Rich, dark, and smooth, this beverage is subtly uplifted with the flavor of mint. I like peppermint; spearmint and orange mint are delicious alternatives. In cafés in Europe, hot chocolate is usually prepared with melted chocolate rather than cocoa powder and served with a dollop of whipped cream on top. If you want to gild the lily here, you can add about a tablespoon of mint syrup to the whipping cream after you have whipped it.
• 1 cup water
• 1/2 cup sugar
• 6 peppermint sprigs about 4 to 5 inches long
• 2 cups half-and-half or 1 cup whipping cream and 1 cup milk
• 2 ounces semisweet or bittersweet chocolate, cut into pieces
• 1/4 cup unsweetened cocoa powder
• Whipped cream, optional
1. Combine the water, sugar, and mint in a small saucepan, bruising the mint against the side of the pan with a spoon. Place over moderate heat and bring to a boil. Cover, remove from heat, and let stand at least 30 minutes.
2. Remove the mint leaves and squeeze them into the syrup to extract their flavor. This syrup can be made ahead and kept in the refrigerator for up to three months.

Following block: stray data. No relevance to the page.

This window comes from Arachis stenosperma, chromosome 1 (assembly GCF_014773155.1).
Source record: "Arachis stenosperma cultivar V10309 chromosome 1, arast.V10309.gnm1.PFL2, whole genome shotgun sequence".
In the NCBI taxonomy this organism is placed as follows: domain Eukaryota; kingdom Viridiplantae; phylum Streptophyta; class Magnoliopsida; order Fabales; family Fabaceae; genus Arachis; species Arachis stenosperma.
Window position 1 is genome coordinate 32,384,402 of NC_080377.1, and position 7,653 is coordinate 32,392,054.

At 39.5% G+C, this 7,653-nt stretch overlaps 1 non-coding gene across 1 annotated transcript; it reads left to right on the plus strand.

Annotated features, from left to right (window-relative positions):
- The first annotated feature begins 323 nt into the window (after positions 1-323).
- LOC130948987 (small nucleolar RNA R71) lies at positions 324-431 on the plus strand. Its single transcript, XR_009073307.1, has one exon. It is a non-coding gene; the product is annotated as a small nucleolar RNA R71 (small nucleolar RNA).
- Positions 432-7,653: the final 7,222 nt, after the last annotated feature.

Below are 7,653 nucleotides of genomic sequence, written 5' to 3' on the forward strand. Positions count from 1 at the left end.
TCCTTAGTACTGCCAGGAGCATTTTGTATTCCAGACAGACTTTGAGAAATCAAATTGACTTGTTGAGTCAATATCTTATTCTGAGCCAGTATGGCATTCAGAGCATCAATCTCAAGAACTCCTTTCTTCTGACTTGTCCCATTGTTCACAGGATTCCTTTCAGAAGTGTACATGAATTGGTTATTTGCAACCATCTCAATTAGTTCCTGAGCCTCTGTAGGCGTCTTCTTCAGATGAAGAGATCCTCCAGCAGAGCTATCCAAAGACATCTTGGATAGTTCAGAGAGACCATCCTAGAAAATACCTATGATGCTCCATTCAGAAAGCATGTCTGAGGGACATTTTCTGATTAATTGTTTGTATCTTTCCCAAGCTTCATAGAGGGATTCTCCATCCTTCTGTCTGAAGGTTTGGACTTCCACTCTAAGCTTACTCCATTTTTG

3. In a heavy-bottomed nonreactive saucepan, combine the half-and-half, chocolate pieces, cocoa powder, and 1 cup of the mint syrup. Place over medium heat and stir with a whisk. Keep stirring with a whisk until the chocolate is melted; do not allow the hot chocolate to boil. Taste, and add more mint syrup for extra sweetness if desired. Turn the heat to low and whisk until there is some froth on top. Serve hot with whipped cream, if desired.
4. The hot chocolate can be cooled, refrigerated, and reheated the next day.
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A Match Made in Chocolate